all of that kale

The garden is off to a great start this spring. We’ve had warm, sunny days and cool, misty nights. As a result, we’re harvesting bunches and bunches of lettuce plus a bunch of leafy kale every other day.

leafy kale

The more frequently it is harvested, the higher the yield.  I hate to let any of it go to waste because I know once the temperatures soar these greens will bolt leaving me wishing for just one more kale infused smoothie.  And I’ve tried but I’m just not into kale chips.

maximizing the harvest- kale-3701
In order to maximize the kale harvest and make it last well into summer I’ve come up with a plan.  After washing the bunch of kale and trimming the stems, I toss it into a pan and blanch it.  This only takes a few minutes.  I usually do it while making dinner.

maximizing the harvest- kale-3694

Then, with tongs, I place the wilted greens into an ice-cube tray and cover with water.

making kale cubes

Pop the tray in the freezer and we’ve got kale cubes.  The cubes are ready to chill any smoothie or to toss into any soup, stir fry or side dish.  I put the excess cubes in a freezer bag to make room for more.  There’s another harvest right behind this one!

Maximizing the Harvest - kale cubes

I recently read an interesting article about the benefits of using cooked kale vs. raw kale in smoothies.  What do you think?  What is your preference?

mediterranean veggie burgers

Guys, I’m always on a quest for interesting veggie and bean burgers.  I came up with a little combination for a Mediterranean inspired burger last week.

Mediterranean Veggie Burger

Making any veggie burger can be a bit time-consuming with all of the chopping and food processing so I finally got smart a doubled up my recipe this time so we’d get twice as many.  For us, that means 2 dinners and 2 lunches instead of just one of each.  Or 8 burgers.

And since I am in post-Clover Market hangover mode today, that means I can just pull out the 2nd half of these burgers and fire them up tonight with minimal prep.  Amen to that.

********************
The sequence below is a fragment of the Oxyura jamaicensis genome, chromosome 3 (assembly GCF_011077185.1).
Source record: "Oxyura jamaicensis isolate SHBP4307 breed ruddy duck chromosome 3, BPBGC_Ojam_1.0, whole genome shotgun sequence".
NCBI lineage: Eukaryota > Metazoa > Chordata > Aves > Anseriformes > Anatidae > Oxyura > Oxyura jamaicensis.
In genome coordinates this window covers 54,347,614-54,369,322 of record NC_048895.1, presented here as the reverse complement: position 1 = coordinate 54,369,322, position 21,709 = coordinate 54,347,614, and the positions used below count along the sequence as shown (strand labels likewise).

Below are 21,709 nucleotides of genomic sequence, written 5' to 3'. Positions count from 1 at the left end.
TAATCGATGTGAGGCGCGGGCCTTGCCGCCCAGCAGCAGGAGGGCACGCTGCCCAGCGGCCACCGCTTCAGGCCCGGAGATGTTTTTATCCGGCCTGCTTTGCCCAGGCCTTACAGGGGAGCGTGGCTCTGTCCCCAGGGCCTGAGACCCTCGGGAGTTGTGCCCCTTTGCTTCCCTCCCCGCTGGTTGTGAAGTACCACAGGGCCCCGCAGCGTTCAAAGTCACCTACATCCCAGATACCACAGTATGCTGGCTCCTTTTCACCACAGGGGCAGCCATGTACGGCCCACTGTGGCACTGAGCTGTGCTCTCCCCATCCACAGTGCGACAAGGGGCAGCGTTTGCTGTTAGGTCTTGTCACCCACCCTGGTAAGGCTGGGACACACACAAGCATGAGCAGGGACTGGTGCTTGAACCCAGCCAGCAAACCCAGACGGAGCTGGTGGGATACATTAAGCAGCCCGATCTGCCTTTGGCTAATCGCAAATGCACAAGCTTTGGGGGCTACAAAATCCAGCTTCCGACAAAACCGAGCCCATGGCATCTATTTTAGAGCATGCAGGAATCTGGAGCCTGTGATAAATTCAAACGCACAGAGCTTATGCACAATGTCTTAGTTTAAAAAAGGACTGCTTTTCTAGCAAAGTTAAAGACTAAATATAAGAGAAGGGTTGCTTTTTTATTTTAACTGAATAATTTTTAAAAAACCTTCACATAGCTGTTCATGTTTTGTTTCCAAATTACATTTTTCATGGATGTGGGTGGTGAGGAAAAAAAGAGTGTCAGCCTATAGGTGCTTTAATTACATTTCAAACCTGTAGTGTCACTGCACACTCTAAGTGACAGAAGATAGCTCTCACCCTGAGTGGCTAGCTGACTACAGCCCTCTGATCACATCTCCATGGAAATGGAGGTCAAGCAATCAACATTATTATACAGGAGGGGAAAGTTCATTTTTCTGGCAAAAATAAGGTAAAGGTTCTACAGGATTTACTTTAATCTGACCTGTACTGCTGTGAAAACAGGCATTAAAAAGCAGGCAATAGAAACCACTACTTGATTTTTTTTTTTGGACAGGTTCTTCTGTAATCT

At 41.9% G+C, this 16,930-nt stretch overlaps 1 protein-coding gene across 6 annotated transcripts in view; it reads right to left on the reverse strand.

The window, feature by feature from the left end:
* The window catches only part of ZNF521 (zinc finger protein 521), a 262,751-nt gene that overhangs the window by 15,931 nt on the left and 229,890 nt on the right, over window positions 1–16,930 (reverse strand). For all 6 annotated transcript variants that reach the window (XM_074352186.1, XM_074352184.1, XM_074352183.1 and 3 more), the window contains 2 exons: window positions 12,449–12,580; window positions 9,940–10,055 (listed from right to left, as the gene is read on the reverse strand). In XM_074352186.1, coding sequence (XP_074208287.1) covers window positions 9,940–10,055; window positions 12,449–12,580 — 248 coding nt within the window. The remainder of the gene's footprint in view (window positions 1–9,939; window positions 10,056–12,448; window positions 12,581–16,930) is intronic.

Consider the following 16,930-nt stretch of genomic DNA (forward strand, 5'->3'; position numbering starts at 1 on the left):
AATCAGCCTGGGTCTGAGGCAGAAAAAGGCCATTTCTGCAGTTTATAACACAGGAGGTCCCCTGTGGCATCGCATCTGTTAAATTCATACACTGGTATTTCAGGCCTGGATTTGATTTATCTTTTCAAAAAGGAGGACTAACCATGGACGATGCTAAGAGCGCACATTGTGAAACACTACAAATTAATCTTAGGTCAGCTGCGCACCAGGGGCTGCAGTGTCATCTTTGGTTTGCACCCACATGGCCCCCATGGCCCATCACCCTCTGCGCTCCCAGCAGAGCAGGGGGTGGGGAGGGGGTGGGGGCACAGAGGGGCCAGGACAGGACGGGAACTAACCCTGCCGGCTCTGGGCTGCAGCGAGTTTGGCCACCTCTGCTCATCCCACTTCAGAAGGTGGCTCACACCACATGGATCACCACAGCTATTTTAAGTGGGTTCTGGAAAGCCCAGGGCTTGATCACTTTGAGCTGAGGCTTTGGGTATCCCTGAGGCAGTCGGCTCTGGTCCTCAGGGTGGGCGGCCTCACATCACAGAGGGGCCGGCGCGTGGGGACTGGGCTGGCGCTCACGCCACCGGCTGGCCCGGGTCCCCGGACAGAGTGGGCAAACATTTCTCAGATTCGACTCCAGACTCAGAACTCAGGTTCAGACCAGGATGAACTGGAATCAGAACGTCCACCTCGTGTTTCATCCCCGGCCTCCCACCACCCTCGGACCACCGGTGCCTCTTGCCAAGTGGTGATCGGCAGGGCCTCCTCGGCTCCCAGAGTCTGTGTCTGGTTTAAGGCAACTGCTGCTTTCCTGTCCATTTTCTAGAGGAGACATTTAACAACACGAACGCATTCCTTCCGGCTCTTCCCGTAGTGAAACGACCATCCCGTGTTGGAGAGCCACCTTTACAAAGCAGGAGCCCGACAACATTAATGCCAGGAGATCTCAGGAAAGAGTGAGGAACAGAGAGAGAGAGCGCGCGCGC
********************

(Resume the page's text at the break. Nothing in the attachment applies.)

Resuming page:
Mediterranean Bean Burger

So here’s what’s in my (double) Mediterranean veggie burger.  I chopped, ground and combined the following ingredients:

  • 2 cans of kidney beans
  • 1 can of olives
  • 1 small zucchini
  • 1 large tomato (draining the juice)
  • 1-2 stalks of scallions
  • 2 cloves garlic
  • salt, pepper, oregano

*We were out of fresh peppers or I definitely would have added one however olives are definitely the key to making this veggie burger full of Mediterranean inspired flavor.  I may just add more next time!

For a binder, I used one slice of bread plus a handful of oats and 1 egg.  I usually use 2 of the 3 mentioned binding agents but I felt wild so I threw all 3 into the mix this time.  It is just preference.

Mediterranean Veggie Burger

I pan cooked these for about 8-10 minutes on each side and then served them up on ciabbatta rolls with avocado & lettuce.  Yum!

What is your favorite veggie burger combo?  What should I try next?

pumpkin-spiration

Friends, it’s time!  Fall is officially here.  Yay!  I am ready to do some pumpkin picking and jack-o-lantern carving!  And I’m waiting for the leaves to change colors right before my eyes!  Yahoo!  How about you?

Yesterday, I spent the afternoon visiting several fab antique shops.  The trip to Western MD/Northern VA was somewhat spontaneous however I’ve long anticipated stepping foot in these shops…Chartreuse & Co., Sweet Clover and The Old Lucketts Store.  Sometimes you just need a good ol’ fashioned road trip!  My excursion has definitely given me the inspiration and kick in the pants I needed.

chartreuse & co.

I love this simple, spooky vignette at Lucketts…I might have to put something similar together.

lucketts

I also had the pleasure of meeting Cassie at Sweet Clover.  What a doll!  I’ve been following her blog for years and feel like I know her life story so it was fun to meet her in person.  Plus, she and her partners curated a great barn sale full of vintage goodness.  Yes, I found some new treasures!  Bonus, Cassie schooled me on how to take a decent selfie…

sweet clover

Sometimes some new scenery is just the right dose of inspiration!  I’m headed to a milk paint workshop for the next two days.  I’m sure even more inspiration will strike.  Can’t wait to share.

With that said, let me share a few pumpkin projects today that may inspire you…

Stocking Pumpkin: Even easier than carving a pumpkin – just pop it into a fishnet or graphic stocking for instant spooktackular impact.

IMG_2417

Safety in Numbers: There’s something so simply appealing about an abundance of mini pumpkins or gourds.  It looks great with reindeer moss, pinecones, acorns and other natural elements too.  Start filling a dough bowl or harvest basket!

mini pumpkins in abundance

Pumpkin Tea Lights: Easy!  Just carve out the top and pop a tea light candle in.

pumpkin tea light